Veteran telemarketers will tell you that nothing is more valuable than the experience of making thousands of calls, and they’re right. By regularly speaking to prospects, leads and customers, telemarketers will find their own unique style. But whether seasoned professionals or fresh-faced new-starts, there are some essential lessons every telemarketer must learn…
Pause for effect
When we find ourselves speaking too fast, we unconsciously introduce extra words or noises, such as ‘ummm’ to create the extra time needed for our brain to catch up.
To stop this happening, simply pause for a moment. This will produce two amazing effects. The first is that the annoying repeated word or ‘ummm’ will be removed. The second effect is it creates a moment where the impact of your next statement will be increased. For example, ‘our product was voted top product at the Innovation Awards 2013… pause… When people saw it they were amazed at how easy it was to use.
Getting past the ‘gatekeeper’ can be a challenge, but there is a powerful technique which works time and time again. It is typical that when a telemarketer speaks to a receptionist or PA, the phrase ‘can I speak with John Denham please’ is met with a resounding ‘no’.
However, receptionists and PAs are used to doing what they have been asked to do, and they usually do this very well. So, take that willingness to serve and use it to your advantage. The key to this technique is to NOT make a request to speak with somebody; instead change the request to a statement or a command. The ideal phrase is ‘I’m looking to speak with John Denham, thank you’. Ensure that you use a steady pace and that the inflection on the words ‘thank you’ goes down at the end.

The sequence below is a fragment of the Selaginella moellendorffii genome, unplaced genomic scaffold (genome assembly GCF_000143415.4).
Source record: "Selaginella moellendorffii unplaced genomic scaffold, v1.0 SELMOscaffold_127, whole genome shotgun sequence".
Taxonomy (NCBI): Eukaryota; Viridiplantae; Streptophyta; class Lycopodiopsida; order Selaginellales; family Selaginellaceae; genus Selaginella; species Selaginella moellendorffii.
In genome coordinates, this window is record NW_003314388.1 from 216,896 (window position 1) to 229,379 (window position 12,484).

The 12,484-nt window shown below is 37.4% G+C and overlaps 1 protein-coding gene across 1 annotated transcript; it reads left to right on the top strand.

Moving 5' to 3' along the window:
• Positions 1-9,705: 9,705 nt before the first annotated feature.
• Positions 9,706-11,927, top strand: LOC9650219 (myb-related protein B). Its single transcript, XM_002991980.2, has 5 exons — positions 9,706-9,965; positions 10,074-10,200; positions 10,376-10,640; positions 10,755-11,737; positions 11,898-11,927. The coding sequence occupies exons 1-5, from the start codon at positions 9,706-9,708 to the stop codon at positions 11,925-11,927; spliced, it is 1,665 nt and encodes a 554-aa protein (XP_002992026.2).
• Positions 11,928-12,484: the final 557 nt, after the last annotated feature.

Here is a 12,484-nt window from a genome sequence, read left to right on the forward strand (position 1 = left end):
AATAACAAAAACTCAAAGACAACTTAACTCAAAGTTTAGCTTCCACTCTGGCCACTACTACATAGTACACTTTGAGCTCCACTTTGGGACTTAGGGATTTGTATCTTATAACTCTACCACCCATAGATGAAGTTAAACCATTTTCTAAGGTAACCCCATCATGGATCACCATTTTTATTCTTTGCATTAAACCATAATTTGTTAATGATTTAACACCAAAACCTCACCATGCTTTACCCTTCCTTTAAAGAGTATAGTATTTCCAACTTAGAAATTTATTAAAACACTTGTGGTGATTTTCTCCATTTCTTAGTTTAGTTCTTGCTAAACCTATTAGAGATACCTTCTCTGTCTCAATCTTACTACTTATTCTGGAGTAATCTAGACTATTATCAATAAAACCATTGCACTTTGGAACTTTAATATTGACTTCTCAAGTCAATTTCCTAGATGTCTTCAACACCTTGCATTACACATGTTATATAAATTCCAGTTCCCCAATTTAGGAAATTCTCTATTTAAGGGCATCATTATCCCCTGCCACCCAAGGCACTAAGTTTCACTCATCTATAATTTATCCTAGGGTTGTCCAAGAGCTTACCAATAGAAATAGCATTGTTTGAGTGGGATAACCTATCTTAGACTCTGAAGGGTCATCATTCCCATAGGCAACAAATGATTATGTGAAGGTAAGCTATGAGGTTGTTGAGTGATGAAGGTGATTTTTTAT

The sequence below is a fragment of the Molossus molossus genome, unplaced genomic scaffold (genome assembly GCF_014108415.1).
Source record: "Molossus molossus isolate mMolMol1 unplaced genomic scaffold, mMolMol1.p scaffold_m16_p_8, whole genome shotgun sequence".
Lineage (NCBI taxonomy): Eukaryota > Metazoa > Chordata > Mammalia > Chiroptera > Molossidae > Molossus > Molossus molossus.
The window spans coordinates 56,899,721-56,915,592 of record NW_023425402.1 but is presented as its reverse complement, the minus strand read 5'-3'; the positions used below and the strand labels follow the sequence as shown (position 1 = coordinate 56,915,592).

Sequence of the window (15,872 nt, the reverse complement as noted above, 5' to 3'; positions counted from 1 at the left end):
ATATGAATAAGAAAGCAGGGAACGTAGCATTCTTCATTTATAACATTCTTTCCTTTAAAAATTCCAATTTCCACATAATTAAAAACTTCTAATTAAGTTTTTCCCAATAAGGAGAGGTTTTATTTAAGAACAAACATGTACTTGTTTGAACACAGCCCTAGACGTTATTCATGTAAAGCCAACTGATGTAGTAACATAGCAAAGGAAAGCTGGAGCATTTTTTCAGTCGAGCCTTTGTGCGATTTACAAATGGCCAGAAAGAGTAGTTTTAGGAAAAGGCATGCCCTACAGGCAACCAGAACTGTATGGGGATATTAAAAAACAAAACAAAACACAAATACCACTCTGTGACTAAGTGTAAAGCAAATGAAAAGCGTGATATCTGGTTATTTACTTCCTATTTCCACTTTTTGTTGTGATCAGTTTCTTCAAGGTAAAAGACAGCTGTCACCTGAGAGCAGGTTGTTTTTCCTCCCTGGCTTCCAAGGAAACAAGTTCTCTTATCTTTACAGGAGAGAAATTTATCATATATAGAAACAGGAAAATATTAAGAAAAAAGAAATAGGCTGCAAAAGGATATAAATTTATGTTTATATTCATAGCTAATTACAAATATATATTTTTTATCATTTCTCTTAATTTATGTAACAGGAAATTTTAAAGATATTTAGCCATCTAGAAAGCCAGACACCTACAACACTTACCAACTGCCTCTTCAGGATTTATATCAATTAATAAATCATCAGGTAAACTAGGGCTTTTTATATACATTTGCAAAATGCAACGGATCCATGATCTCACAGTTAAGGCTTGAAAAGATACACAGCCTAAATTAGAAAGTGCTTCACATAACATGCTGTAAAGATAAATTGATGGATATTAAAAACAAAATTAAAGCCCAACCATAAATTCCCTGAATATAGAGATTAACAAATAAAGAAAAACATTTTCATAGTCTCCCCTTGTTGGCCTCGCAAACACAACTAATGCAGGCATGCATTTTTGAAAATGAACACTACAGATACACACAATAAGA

Create an opening hook
The idea of a ‘sales hook’ is that the opening line to your decision-maker will make them intrigued and want to know more about your product/service instead of trying to get you off the phone. Three key features of a sales hook are:
- Keep it under 50 words – Often when a telemarketer gets through to a decision-maker they blow it by stating every benefit of the product and service in the hope that one of them will hit home
- Use a powerful USP – What does your product/service do? Is it going to save money? Is it going to transform the way your potential client works?
- End with a question – If your opening line ends with a question, is it likely to open up a conversation and engage your decision-maker?
For example, ‘My name is Sharon and I’m calling from Highgrove cleaning. We ensure your office is a really clean workplace and in over 80% of cases we can reduce your cleaning costs by over 40%. Who are you using for your cleaning at the moment?’
Always use open questions
Strong open questions in a ‘pitch’ will ensure a good conversation with a decision-maker, and they’ll help extract crucial information that can be used to direct the conversation. An open question cannot be answered with a simple yes/no and will require the decision-maker to think more and provide a meaningful answer.
A good telemarketing call will have at least 4 or 5 open questions that will help direct the conversation. For example:
• What are you paying at the moment?
• What is your annual budget for this?
• How much time do you invest in this weekly?
• What would you do without budget and time restrictions?
Remember to listen to the actual answer, and the tone of voice too.
Trial closing (practice swings)
The trial close can be used at any point during a call and is a safe and effective way to gauge how your conversation is going. Typical trial closes are:
• How does that sound?
• What are your thoughts about this?
• What do you think?
• How would this work in your office?
If things are going well, you can follow-up a trial close with the normal close. If the decision-maker mentions an objection, simply use the benefits of the service/product to overcome the objection, and then try another trial close.